burnout treatment

For many people, midlife transition is a time full of issues around career transition, social role, and at an even deeper level, questions of vocation.

Burnout is Incredibly Common During Midlife Transition

By the time of the midlife transition, most people have done a lot of living.  Many have quite a bit of experience with the work world, and often with a number of other social “worlds” in which they have been involved.  In fact, there may be a great deal of disillusionment and fatigue connected to living in work and other social roles and in meeting their expectations.

Sometimes, as a result of this experience, a profound weariness can descend upon individuals, and a deep inability to find motivation.  We call this burnout.

Burnout Treatment and the Death of Hope…

Often, in important ways, burnout treatment must address the death of a certain type of hope in the individual at midlife transition.  A way of looking at life, certain hopes and dreams, a certain way of being in the world, have all come to their end.  They have no more vitality, and, even though these attitudes may have served us well earlier in life, now they cannot avoid dying.

This may entail deep feelings of loss, genuine grief, a wide range of emotions, and a profound sense of disorientation.

…But Also, the Birth of Hope

This time may also herald the birth of a differing understanding of identity — and a different kind of hope.  A move away from hoping that the individual dreams of my youth will be fulfilled, to a hope that I can find meaning, hope and vitality in other places.  Another, different understanding of value and meaning in terms of my own truly deepest needs and yearnings, and what is really significant in my life.

Vocation as New and Deeper Identity

As I explore these elements of myself, even thought the process may be incredibly painful, I may be in the process of finding a new and deeper identity.  I may be moving beyond people pleasing and outer appearances, to satisfying the deepest yearnings within me, and the deepest movements of my soul.  Burnout treatment during midlife transition may mean the liberation of energy into a new kind of readiness and welcome for living.


PHOTO:  AttributionSome rights reserved by dno1967b



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Burnout Treatment : 4 Jungian Insights

June 12th, 2011 · burnout, burnout treatment, treatment for burnout

burnout treatment

What is the right kind of burnout treatment?  Burnout is the state of emotional, mental, and physical exhaustion caused by excessive and prolonged stress, often work related stress.  It often occurs when a person feels overwhelmed and unable to meet constant demands, which can be from work, or sources such as long term caregiving, or heavy family demands.  Burnout leads to disengagement, emotional blunting or numbing, helplessness and hopelessness, loss of motivation, and detachment and depression.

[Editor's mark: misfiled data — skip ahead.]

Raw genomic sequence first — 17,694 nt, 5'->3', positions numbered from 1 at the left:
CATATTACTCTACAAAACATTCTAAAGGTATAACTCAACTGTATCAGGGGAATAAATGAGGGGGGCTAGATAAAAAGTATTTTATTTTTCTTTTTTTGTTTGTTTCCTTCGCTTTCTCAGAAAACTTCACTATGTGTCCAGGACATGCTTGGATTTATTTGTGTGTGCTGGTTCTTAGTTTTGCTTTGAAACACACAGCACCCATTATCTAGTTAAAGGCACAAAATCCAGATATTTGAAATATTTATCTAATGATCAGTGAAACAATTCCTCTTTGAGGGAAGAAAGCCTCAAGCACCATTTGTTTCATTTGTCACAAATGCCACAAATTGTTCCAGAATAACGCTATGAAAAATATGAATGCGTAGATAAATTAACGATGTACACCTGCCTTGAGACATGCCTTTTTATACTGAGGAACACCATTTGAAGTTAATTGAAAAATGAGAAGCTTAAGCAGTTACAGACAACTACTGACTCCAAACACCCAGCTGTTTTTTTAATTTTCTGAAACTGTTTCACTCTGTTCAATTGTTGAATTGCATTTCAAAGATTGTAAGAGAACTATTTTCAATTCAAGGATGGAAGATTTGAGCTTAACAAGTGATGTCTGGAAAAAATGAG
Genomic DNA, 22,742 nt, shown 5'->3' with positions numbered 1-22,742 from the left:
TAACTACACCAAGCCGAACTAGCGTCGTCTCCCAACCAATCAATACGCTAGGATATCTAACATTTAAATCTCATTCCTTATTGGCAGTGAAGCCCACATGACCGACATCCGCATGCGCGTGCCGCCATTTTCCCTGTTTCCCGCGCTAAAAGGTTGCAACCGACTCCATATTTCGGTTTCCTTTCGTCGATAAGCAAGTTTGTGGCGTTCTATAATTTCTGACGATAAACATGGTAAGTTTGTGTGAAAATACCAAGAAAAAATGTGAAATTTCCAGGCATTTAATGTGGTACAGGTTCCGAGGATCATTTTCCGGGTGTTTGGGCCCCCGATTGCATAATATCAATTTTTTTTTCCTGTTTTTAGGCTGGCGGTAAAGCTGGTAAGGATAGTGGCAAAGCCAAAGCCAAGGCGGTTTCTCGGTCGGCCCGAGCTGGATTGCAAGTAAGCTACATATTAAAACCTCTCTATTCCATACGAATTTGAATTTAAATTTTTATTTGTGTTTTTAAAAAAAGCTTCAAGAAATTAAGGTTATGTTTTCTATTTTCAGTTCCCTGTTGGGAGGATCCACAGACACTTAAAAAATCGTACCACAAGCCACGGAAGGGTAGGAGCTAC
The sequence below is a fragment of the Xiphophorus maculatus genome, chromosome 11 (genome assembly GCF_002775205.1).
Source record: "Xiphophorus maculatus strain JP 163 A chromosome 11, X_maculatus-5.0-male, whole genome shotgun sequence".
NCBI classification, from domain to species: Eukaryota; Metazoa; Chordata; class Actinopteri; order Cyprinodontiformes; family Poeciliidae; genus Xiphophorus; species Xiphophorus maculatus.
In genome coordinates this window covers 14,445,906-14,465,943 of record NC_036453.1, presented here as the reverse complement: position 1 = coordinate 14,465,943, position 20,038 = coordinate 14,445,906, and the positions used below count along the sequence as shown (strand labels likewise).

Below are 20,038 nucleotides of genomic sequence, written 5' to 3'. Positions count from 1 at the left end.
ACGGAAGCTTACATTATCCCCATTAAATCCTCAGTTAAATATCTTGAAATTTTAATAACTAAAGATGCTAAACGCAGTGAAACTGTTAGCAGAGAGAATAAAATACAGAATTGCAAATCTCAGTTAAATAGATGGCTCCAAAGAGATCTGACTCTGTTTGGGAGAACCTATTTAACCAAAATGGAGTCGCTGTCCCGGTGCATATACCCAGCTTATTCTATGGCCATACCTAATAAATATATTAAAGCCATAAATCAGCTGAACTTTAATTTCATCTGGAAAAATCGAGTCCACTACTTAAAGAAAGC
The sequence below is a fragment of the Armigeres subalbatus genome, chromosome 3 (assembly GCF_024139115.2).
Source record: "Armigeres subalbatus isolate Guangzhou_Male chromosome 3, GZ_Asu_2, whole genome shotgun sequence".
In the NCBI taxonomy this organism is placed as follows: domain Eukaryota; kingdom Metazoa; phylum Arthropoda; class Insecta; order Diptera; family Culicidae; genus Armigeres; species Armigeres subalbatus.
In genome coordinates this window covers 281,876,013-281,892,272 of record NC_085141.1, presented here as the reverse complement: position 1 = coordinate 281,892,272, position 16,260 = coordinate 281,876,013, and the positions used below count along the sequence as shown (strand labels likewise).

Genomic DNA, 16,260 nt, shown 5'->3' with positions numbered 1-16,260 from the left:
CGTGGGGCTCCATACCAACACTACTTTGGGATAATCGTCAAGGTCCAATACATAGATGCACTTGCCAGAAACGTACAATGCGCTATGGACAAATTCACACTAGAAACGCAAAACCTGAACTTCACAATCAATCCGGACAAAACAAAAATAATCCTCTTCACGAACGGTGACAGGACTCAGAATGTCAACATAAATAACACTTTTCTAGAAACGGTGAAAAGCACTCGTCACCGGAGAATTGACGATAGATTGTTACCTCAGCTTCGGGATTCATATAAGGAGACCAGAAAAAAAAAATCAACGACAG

• Honestly Acknowledge Emptiness and Loss.

Often burnout sufferers have a great sense of hollowness or emptiness.  Only through acknowledging what has been lost can they move beyond this.  What do I hope will come back?  Do I remember times in the past that were full of vitality and joy?  It’s important to ask: what do I really yearn for, at this stage in my life?

  • Can You be with Yourself, Instead of Caught up in Doing?

Often those in burnout are so totally caught up in work or tasks that they have little time for themselves.  This is particularly so with recreational time, and also time with their own thoughts and feelings.   It may well be essential to take that time, even if you meet a lot of inner resistance and guilt feelings.  It can be especially important to spend time away from technology: laptops, cells, smartphones, and especially social media, so that you spend time talking to you, not others.

  • Who am I Now?

Work identity, or persona, is not the same as your real identity.  To try and understand who you are in yourself, outside of your work or other role can be key to recovering your lost vitality.  To truly sift reactions, thoughts and feelings, in order to distinguish between your roles, and your own deepest feeling self takes patience and effort, but can connect you again to your real life.

  • What does the Unconscious Say?

People are unaware of their unconscious self, and its reaction to events in their lives.  In burnout, much is going on in the unconscious levels of the self.  Often, this is reflected in the dreams of the burnout sufferer, and also in reactions to daily events that the sufferer may experience, without any clear idea of from where these feelings or thoughts might come.  Often the unconscious can shed a great of light on conflicts and the nature of the individual’s burnout reaction.

A therapist with depth psychotherapy expertise may help greatly in the healing process, and with bringing material to consciousness.

Have you experienced burnout?  If so, how did, or does, it affect you?  I would welcome your comments.

Brian Collinson, Psychotherapist & Jungian Analyst | Oakville and Mississauga Ontario



PHOTO: © Pumba1 |
© 2011 Brian Collinson
2238 Constance Drive, Oakville, Ontario (near Mississauga )